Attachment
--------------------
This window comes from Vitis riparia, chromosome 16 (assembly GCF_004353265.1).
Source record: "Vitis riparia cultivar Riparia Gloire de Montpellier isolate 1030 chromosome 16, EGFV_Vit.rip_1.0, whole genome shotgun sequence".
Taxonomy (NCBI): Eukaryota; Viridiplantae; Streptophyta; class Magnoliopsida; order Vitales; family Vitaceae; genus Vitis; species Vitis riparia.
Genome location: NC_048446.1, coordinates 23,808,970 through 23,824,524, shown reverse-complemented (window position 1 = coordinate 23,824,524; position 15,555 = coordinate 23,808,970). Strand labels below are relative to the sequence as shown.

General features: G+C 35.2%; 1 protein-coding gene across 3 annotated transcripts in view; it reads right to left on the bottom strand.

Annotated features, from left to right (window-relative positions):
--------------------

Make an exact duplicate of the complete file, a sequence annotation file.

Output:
This window comes from Vitis riparia, chromosome 16 (assembly GCF_004353265.1).
Source record: "Vitis riparia cultivar Riparia Gloire de Montpellier isolate 1030 chromosome 16, EGFV_Vit.rip_1.0, whole genome shotgun sequence".
Taxonomy (NCBI): Eukaryota; Viridiplantae; Streptophyta; class Magnoliopsida; order Vitales; family Vitaceae; genus Vitis; species Vitis riparia.
Genome location: NC_048446.1, coordinates 23,808,970 through 23,824,524, shown reverse-complemented (window position 1 = coordinate 23,824,524; position 15,555 = coordinate 23,808,970). Strand labels below are relative to the sequence as shown.

General features: G+C 35.2%; 1 protein-coding gene across 3 annotated transcripts in view; it reads right to left on the bottom strand.

Annotated features, from left to right (window-relative positions):